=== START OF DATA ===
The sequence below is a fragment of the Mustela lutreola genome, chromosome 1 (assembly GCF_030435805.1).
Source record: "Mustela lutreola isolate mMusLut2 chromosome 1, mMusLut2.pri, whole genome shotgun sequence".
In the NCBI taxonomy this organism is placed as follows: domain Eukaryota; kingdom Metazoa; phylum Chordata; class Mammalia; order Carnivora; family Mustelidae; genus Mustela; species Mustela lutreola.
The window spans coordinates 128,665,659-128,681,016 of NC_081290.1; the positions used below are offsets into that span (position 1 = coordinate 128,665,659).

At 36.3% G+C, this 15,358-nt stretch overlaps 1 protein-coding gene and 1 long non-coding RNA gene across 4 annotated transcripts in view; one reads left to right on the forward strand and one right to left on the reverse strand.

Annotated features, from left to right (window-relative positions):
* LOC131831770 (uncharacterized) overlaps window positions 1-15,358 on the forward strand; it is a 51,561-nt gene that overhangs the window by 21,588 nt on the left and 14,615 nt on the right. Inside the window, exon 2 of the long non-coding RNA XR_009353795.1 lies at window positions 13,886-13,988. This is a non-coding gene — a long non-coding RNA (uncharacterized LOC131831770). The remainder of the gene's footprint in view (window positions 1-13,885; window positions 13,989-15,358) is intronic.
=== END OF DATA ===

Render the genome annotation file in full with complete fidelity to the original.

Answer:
The sequence below is a fragment of the Mustela lutreola genome, chromosome 1 (assembly GCF_030435805.1).
Source record: "Mustela lutreola isolate mMusLut2 chromosome 1, mMusLut2.pri, whole genome shotgun sequence".
In the NCBI taxonomy this organism is placed as follows: domain Eukaryota; kingdom Metazoa; phylum Chordata; class Mammalia; order Carnivora; family Mustelidae; genus Mustela; species Mustela lutreola.
The window spans coordinates 128,665,659-128,681,016 of NC_081290.1; the positions used below are offsets into that span (position 1 = coordinate 128,665,659).

At 36.3% G+C, this 15,358-nt stretch overlaps 1 protein-coding gene and 1 long non-coding RNA gene across 4 annotated transcripts in view; one reads left to right on the forward strand and one right to left on the reverse strand.

Annotated features, from left to right (window-relative positions):
* LOC131831770 (uncharacterized) overlaps window positions 1-15,358 on the forward strand; it is a 51,561-nt gene that overhangs the window by 21,588 nt on the left and 14,615 nt on the right. Inside the window, exon 2 of the long non-coding RNA XR_009353795.1 lies at window positions 13,886-13,988. This is a non-coding gene — a long non-coding RNA (uncharacterized LOC131831770). The remainder of the gene's footprint in view (window positions 1-13,885; window positions 13,989-15,358) is intronic.